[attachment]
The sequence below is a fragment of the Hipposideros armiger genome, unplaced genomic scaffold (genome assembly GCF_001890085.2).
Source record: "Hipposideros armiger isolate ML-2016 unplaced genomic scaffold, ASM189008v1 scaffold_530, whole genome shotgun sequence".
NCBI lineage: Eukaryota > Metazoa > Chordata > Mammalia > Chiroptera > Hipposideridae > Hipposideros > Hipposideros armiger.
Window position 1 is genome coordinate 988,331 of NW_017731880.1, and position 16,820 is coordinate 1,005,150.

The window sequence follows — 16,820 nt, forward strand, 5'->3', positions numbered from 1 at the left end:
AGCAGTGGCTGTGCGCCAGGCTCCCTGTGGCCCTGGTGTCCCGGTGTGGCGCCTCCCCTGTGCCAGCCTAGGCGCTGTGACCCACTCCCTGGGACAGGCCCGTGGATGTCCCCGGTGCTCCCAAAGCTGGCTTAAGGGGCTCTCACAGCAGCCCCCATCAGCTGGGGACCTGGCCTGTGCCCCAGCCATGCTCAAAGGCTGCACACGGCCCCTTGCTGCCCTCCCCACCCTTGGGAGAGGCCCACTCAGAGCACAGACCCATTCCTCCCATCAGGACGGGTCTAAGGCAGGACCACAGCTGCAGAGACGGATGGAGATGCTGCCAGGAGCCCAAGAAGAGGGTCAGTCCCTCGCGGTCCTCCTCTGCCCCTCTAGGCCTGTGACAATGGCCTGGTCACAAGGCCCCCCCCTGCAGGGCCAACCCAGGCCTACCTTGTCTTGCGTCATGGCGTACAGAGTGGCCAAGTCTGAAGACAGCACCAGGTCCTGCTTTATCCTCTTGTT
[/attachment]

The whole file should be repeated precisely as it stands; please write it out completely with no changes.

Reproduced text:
The sequence below is a fragment of the Hipposideros armiger genome, unplaced genomic scaffold (genome assembly GCF_001890085.2).
Source record: "Hipposideros armiger isolate ML-2016 unplaced genomic scaffold, ASM189008v1 scaffold_530, whole genome shotgun sequence".
NCBI lineage: Eukaryota > Metazoa > Chordata > Mammalia > Chiroptera > Hipposideridae > Hipposideros > Hipposideros armiger.
Window position 1 is genome coordinate 988,331 of NW_017731880.1, and position 16,820 is coordinate 1,005,150.

The window sequence follows — 16,820 nt, forward strand, 5'->3', positions numbered from 1 at the left end:
AGCAGTGGCTGTGCGCCAGGCTCCCTGTGGCCCTGGTGTCCCGGTGTGGCGCCTCCCCTGTGCCAGCCTAGGCGCTGTGACCCACTCCCTGGGACAGGCCCGTGGATGTCCCCGGTGCTCCCAAAGCTGGCTTAAGGGGCTCTCACAGCAGCCCCCATCAGCTGGGGACCTGGCCTGTGCCCCAGCCATGCTCAAAGGCTGCACACGGCCCCTTGCTGCCCTCCCCACCCTTGGGAGAGGCCCACTCAGAGCACAGACCCATTCCTCCCATCAGGACGGGTCTAAGGCAGGACCACAGCTGCAGAGACGGATGGAGATGCTGCCAGGAGCCCAAGAAGAGGGTCAGTCCCTCGCGGTCCTCCTCTGCCCCTCTAGGCCTGTGACAATGGCCTGGTCACAAGGCCCCCCCCTGCAGGGCCAACCCAGGCCTACCTTGTCTTGCGTCATGGCGTACAGAGTGGCCAAGTCTGAAGACAGCACCAGGTCCTGCTTTATCCTCTTGTT